Tuesday Routine

How Merrick Garland, a one-time Supreme Court nominee, gets through Tuesdays

Image: Senate Democrats, Art: Silvia

Merrick Garland is a federal judge who sits on the DC Circuit. He was previously nominated for a seat on the Supreme Court, which was then stolen, and most days he grapples with this historic tragedy. He’s begun re-watching movies, not only as a form of escapism, but also to be reminded that people have always been fucked up. “I like to revise my list of favorite movies in every year since I was born,” Garland explained. “Eventually I’ll publish the list to Facebook. Maybe on the day Neil Gorsuch is confirmed as associate justice to the Supreme Court?”

LAZY MORNING Maybe I hit the snooze button for once in my life. What’s the rush? Tuesday will be the same as Monday. Maybe I’ll turn over and stare at the wall until it starts blurring like a Magic Eye. Maybe I’ll imagine the wall moving closer to me, inch by inch, until it finally touches my nose and maybe the ceiling is moving towards me too. And soon I’m in a box and I’m being shipped to wherever President Obama is. Maybe we’ll go for a run and maybe a group of teenagers will see us, and maybe they’ll scream, “Run, Forrest, run,” and then laugh and maybe I’ll tense up. Maybe President Obama will say, “Merrick, wake up. Kids today don’t know who Forrest Gump is. They’re laughing with us. We’re all laughing because we ran our fastest mile.”

MORE LAZINESS Maybe I’ll wake up and I’ll put on the sweats already on the floor, and I’ll go watch Charlie Rose before I leave for work. Maybe my wife will tell me, “Don’t go in today. You don’t have oral arguments. Your clerks can send a car with the briefs and the memos.” Maybe I’ll say, “I know,” but get up to leave anyhow. Maybe I’ll grab a box of Cheez-its on the way, and maybe my wife, following me, will say, “You can’t eat snacks for breakfast,” and I’ll say, “they’re the new toasted kind,” and maybe she will hand me a poached egg which I’ll eat on the stairs, with my hands, the yolk blending with the Cheez-its and dribbling down my t-shirt. Maybe my wife will gag and fake kick me and maybe, briefly, we’ll dance, like that young couple from La La Land.

TATTOOS Maybe I’ll leave the house, and drive aimlessly until I realize I’m in a parking lot of a tattoo parlor. Maybe I’ll briefly think about getting a Finding Nemo tattoo on my calf. It’ll be the blue fish and it’ll be captioned “Just keep swimming.” Maybe the shop will be closed though, and good thing, because I didn’t really mean to get a tattoo, and especially one that covered the entire bottom half of one leg. And maybe as I’m starting the car again, my clerk Andrew will call me, and ask, “Hey, Judge Garland, next time you’re in, no rush, but next time you have time, can you call that partner at Skadden about interviewing me again. Tell him that the B I have in Constitutional Law, it should be like a B plus now, maybe an A minus, thanks to all I’ve learned about the Constitution working under you.” And maybe I’ll say, “You probably deserved the B, Andrew. Distrust in experts is what got us into this mess.”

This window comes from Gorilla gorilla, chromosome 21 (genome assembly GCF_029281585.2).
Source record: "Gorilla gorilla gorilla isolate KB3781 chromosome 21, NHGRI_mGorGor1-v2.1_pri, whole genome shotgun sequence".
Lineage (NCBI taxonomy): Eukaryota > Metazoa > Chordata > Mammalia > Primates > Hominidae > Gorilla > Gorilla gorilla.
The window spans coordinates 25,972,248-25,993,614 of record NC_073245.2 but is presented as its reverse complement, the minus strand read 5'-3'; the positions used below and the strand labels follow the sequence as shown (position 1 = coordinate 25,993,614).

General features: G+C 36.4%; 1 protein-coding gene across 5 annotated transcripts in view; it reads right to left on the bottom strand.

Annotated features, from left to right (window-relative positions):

HANGRY Maybe I’ll remember I’m hungry. Maybe I pull into the bistro where I’m a regular, and maybe the waitress whose child’s school fundraisers I regularly support says, “The usual?” and I nod. And maybe I grab a table and read and wait for my meal. Maybe, when I’m sending back my sandwich because it has mayo on it again, Justice Kennedy appears and says to me, “I’m still the swing Justice, Merrick.” And maybe I’ll say, “Oh, go to Hell, Justice Kennedy,” because who the fuck cares anymore. And maybe he will gasp theatrically and reach for my table to regain his balance. And maybe, just as his hand touches the table, I’ll turn into the Joker, the Dark Knight Joker, and shake the table psychotically, and he’ll lose his balance and he will fall down. And maybe I’ll run out of the café, Merrick again, and just as I leave, my waitress will yell, “Justice Garland, your sandwich!” and Justice Kennedy will say, “It’s Judge Garland.” Maybe I’ll keep running until I get to my car, and then remembering I never ate, I’ll keep driving, all the way to Wegmans in Maryland.

DREAMING OF HOME Maybe when I get to Wegmans I’ll push the cart along the perimeter, like they say you’re supposed to. Maybe I’ll receive a New York Times alert that Senators McCain and Graham support the nuclear option and maybe I tell the woman handing out dumplings that Judge Gorsuch will surely be confirmed now. Maybe she responds, “Do you want one more? The quicker I get rid of these the quicker I can go home.” And maybe then I remember that Washington is a bubble. That, yes, it matters who sits on the Supreme Court, but that it’s still a job, and that some days Justice Gorsuch will also daydream about going home.

ALWAYS CONNECT Maybe I’ll finally fill up my gas tank, so my wife doesn’t know I was driving around all day, again, and maybe when I walk into the gas station, to pay cash because my credit card has just been declined, Hillary will be there. And maybe I’ll ask, “What are you doing here?” and maybe she’ll say, “Buying cigarettes.” And then she’ll add, “Do you know what group of people comprising predominantly of white males I’d really like to absolutely fucking obliterate?” And maybe, because I just re-watched Silence of the Lambs the night before, I’ll answer, “Serial killers?” and then Hillary will say, “No, Republican Senators.” Maybe then she will ask me if I want a cigarette, and I’ll say yes even though she hasn’t paid for them yet and I haven’t smoked since college. Maybe I’ll light up and we will both cough heavily and then maybe Hillary will say, “Ruth Bader Ginsburg better never fucking die,” and I’ll agree, and then we’ll cough some more, before we split a Powerball ticket and go our separate ways.